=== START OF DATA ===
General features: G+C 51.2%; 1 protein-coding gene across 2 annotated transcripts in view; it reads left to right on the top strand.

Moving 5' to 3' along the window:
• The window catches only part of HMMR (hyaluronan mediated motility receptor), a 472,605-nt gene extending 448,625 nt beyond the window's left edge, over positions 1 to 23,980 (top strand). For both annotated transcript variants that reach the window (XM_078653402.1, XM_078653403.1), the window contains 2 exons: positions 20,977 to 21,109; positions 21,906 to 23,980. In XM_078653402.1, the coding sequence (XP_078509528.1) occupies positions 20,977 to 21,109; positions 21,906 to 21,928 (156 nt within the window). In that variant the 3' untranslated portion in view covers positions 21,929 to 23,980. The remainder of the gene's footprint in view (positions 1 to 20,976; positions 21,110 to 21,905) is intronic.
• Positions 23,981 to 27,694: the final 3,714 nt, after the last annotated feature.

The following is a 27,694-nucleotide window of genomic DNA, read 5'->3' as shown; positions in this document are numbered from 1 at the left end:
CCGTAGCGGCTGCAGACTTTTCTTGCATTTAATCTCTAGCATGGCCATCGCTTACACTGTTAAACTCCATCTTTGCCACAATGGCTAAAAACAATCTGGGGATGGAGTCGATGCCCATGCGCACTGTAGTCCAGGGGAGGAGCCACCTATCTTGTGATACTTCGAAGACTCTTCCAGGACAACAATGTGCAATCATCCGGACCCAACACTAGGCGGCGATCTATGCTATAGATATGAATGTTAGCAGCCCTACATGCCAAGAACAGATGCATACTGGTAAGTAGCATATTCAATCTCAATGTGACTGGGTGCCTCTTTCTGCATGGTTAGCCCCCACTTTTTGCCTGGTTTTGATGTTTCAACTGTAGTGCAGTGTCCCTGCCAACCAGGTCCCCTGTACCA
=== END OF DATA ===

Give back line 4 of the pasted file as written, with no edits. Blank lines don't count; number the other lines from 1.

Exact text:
• Positions 23,981 to 27,694: the final 3,714 nt, after the last annotated feature.